in Top Ten

Of all the media that we’re covering in these best of the decade lists, TV shows possibly changed the most this past decade. Back in 2009, the zeitgeist still was driven by network TV, and to some extent basic cable. I’d argue premium networks like HBO and Showtime were still niche, it seemed like plenty of people caught up with shows like The Sopranos and Dexter by waiting for the DVDs. Obviously streaming has changed all that, and the industry is still figuring out how this new normal is going to work.

The other thing about TV is that it’s the most time-sensitive of all the media we’ll be writing about, in that historically, it’s been pretty uncommon for people to go back and catch up with shows that are off the air. That’s changing too, but it has the funny effect on making everything on my list make me nostalgic for the times in my life I was watching them. Certain shows are college shows, grad school shows, new career shows. Which makes me realize that I don’t have big set milestones for this next decade like I have had in the past, which is scary… Let’s not get existential, let’s just do this list.

10. Game of Thrones (2011-2019)

Honorable Mentions: Daredevil, The Expanse, The Mandalorian, Westworld

We start with the nerd tax. These shows are for the geeks, mostly stuff dealing with space ships, super heroes, or dragons. Of these, I liked Netflix’s Daredevil the most of the many Marvel TV shows that came out this last decade, and I think The Expanse is the best sci fi show since Battlestar Galactica, but this spot had to go to Game of Thrones. Unlike John, I will admit that the wounds afflicted by the botched ending still hurt for me, to the point where I’m not sure I’ll ever try to rewatch this show. But, like John said, so much of this was so good for so long. You can’t ignore how much Game of Thrones got right, how many absolutely thrilling moments it had. It just has an asterisk now. Like the Astros World Series win.

9. Atlanta (2016-present)

Honorable Mentions: Hannibal, Legion, Louie (whoops), Master of None (double whoops)

Art-house TV is a thing? These shows prove the answer is yes! I was kind of split on whether to give this spot to Hannibal or Atlanta, which is weird because they don’t have a lot in common. Hannibal did an amazing job elevating the police procedural format into a twisted love story between a highly intelligent, sociopathic, cannibalistic murder and the only detective fucked up enough to get into his head. It also made me interested in a series that I had always written off as one good movie that got a bunch of unnecessary sequels. But that’s nothing compared to Atlanta, a show that seems willing to reinvent itself with each episode. Which sounds hyperbolic until you look up the show and realize it’s only had 21 episodes so far. That’s nuts!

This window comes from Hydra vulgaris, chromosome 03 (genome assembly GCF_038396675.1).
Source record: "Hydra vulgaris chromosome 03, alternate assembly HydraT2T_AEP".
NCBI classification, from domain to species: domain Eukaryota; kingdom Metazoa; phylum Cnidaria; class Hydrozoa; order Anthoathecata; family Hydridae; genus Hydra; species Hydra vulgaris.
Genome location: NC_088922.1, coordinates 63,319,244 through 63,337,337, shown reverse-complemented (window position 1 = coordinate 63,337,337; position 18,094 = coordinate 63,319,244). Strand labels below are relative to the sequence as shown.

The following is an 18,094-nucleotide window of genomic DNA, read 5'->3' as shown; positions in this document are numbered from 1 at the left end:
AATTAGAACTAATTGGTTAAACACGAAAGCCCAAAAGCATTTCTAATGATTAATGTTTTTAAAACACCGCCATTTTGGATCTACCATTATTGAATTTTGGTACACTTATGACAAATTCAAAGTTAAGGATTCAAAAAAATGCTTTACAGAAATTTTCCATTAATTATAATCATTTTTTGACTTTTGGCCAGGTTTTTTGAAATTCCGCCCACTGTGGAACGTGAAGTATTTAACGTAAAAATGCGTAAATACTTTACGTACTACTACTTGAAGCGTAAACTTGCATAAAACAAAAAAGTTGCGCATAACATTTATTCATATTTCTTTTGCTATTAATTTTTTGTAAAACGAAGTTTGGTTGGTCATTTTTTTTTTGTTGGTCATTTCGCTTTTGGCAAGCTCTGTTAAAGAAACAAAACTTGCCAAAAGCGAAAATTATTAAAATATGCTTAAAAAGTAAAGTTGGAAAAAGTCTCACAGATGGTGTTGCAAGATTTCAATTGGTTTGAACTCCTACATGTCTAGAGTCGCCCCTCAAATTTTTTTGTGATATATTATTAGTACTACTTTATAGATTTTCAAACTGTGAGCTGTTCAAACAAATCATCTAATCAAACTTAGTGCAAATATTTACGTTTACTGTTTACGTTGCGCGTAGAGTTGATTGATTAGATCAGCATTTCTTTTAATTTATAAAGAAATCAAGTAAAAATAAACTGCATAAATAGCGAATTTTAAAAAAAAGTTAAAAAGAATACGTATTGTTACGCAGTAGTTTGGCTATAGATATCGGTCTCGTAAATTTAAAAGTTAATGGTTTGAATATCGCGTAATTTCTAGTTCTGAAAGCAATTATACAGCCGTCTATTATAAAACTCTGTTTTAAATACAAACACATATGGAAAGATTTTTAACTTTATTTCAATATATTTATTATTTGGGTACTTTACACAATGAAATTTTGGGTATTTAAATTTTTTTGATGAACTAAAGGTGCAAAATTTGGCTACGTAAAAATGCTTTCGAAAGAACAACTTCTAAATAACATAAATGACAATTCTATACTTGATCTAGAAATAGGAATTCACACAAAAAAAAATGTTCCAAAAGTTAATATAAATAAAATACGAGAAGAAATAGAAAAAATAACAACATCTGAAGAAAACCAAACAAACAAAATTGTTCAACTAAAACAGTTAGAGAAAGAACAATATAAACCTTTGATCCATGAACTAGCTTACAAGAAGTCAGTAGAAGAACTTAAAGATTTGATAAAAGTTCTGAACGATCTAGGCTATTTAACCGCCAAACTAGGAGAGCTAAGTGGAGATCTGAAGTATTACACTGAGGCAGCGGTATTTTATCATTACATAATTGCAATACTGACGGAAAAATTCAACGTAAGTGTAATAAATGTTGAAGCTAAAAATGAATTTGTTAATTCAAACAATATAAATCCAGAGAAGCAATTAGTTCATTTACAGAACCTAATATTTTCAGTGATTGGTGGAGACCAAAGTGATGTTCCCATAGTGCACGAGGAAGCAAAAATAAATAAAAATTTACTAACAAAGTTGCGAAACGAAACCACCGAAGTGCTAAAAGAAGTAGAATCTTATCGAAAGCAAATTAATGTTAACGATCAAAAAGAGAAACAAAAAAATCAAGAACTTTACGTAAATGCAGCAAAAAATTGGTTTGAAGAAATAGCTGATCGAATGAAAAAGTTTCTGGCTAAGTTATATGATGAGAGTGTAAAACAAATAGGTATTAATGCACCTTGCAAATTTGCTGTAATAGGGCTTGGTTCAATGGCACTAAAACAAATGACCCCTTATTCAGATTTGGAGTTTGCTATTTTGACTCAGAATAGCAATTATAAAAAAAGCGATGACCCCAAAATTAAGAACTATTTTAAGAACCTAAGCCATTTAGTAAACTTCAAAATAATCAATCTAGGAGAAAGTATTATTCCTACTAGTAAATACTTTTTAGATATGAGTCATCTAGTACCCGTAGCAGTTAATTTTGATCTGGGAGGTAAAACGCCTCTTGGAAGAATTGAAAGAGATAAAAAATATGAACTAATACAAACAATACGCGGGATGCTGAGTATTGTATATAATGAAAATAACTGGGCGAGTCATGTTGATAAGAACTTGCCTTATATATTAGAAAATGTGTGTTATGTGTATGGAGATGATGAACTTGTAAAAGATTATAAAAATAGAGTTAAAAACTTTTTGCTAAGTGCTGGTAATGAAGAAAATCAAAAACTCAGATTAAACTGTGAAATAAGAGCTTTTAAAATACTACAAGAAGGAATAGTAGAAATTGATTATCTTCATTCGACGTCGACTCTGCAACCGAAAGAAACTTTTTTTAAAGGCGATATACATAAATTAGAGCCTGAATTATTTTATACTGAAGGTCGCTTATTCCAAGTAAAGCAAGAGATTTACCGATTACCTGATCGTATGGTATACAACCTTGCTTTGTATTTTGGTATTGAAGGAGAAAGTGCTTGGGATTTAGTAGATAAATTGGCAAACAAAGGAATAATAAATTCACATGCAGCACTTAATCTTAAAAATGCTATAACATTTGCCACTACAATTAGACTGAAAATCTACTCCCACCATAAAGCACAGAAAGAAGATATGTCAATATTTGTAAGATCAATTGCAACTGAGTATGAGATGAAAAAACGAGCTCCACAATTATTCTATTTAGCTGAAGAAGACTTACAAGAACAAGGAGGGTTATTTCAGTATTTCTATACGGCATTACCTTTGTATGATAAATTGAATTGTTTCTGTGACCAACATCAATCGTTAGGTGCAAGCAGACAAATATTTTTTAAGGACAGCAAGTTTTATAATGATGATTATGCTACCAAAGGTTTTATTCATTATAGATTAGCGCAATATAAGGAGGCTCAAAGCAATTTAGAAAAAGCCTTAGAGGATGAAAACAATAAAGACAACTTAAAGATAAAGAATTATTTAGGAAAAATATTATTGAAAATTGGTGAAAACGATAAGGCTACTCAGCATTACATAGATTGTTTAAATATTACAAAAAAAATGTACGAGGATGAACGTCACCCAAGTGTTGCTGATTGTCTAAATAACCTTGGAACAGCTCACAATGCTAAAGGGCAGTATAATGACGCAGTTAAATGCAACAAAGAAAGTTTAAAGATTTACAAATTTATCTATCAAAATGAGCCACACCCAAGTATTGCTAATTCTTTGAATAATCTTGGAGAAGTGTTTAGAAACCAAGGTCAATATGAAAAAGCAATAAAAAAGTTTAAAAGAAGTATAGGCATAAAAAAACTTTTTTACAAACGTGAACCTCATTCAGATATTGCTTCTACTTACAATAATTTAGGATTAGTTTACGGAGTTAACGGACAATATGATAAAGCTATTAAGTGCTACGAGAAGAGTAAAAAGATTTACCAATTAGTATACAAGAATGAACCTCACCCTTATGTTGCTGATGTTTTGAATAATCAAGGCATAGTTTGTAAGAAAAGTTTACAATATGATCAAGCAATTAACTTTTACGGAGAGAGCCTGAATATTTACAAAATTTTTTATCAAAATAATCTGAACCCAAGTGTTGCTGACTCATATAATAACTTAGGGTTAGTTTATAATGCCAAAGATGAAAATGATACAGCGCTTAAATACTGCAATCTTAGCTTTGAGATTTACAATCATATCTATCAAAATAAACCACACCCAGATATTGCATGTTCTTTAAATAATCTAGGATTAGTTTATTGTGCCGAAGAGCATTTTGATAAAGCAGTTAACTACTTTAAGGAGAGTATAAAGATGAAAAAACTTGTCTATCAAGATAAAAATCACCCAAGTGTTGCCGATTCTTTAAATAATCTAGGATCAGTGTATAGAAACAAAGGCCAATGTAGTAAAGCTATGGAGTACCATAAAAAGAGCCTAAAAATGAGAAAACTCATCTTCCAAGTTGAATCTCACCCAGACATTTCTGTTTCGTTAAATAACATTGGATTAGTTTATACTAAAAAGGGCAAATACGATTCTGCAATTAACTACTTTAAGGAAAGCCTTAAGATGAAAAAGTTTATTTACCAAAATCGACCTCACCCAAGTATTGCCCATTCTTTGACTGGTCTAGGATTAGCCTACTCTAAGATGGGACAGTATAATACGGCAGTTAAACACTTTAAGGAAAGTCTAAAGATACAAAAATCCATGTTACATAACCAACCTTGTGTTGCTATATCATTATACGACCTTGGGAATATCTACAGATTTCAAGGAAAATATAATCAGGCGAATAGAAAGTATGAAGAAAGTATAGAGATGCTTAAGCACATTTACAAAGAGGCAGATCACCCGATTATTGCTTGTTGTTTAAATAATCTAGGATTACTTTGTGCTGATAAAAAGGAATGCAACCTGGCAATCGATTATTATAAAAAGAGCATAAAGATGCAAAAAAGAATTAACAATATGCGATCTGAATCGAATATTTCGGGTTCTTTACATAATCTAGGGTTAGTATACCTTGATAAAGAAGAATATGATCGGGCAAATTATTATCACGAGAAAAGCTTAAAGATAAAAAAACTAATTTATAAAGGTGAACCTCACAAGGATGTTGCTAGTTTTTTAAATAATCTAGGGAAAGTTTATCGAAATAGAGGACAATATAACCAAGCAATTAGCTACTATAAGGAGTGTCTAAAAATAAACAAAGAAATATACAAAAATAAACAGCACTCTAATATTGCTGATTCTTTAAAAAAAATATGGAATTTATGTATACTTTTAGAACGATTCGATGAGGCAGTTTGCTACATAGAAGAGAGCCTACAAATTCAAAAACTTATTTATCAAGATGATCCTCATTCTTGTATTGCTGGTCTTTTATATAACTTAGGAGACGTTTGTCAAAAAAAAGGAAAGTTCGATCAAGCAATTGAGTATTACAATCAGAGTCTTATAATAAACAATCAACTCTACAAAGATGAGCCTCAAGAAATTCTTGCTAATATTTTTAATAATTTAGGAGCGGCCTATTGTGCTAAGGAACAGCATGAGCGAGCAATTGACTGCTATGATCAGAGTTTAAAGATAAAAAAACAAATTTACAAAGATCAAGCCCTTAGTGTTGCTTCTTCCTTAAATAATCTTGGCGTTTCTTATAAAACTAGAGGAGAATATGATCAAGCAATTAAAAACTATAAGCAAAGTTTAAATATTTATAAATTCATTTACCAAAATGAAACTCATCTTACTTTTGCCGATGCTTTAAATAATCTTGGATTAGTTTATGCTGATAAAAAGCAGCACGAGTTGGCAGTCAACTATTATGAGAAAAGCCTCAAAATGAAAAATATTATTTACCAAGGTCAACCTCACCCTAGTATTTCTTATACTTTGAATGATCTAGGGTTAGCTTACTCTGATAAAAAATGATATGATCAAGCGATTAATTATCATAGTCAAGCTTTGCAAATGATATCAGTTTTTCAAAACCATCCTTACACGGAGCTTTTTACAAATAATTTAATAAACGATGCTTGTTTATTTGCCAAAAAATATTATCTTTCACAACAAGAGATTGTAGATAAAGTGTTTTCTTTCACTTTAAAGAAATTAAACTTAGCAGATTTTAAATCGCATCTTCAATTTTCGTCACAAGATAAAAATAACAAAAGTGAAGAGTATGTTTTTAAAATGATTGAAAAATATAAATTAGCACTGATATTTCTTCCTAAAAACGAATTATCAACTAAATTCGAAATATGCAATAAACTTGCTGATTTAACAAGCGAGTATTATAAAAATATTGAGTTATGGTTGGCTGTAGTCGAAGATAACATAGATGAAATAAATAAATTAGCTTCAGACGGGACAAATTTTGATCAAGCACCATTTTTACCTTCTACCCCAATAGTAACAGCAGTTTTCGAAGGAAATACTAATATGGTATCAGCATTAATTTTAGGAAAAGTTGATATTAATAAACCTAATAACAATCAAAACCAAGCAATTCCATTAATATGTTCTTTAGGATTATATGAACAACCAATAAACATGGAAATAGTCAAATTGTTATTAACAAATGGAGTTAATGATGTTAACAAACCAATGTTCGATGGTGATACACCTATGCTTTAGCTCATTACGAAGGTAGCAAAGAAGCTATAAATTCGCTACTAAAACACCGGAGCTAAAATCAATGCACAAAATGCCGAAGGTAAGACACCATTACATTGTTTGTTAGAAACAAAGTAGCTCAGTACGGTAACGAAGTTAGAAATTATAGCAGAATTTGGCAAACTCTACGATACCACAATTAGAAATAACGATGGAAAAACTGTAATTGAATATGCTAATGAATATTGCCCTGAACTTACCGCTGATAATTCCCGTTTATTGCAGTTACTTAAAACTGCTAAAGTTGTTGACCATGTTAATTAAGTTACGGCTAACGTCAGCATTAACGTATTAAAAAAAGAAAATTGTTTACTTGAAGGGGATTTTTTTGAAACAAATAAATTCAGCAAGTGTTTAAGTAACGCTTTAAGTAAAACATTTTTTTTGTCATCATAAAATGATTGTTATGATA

8. The Good Place (2016-2020)

Honorable Mentions: Documentary Now!, Drunk History, Nirvanna the Band the Show, Review

Look, when it came to categorizing shows for this list, nearly all of them are either “comedies” or “dramas,” so I had to get creative. This spot is for especially creative shows, I’m calling them the high-concept comedies. This was an intense tie for a long time, as I struggled to decide between The Good Place and Nirvanna the Band the Show, with Review occasionally rising up to challenge the throne (those pancakes, man). Maybe it’s recency bias, but I’m going with The Good Place, one of the most unusual sitcoms ever made. This show kept me guessing (and laughing) for its entire run, ending with one of the most satisfying finales I’ve ever seen that left me with more than a sense of closure: I finished The Good Place feeling better about my own mortality. Not a lot of shows can do that.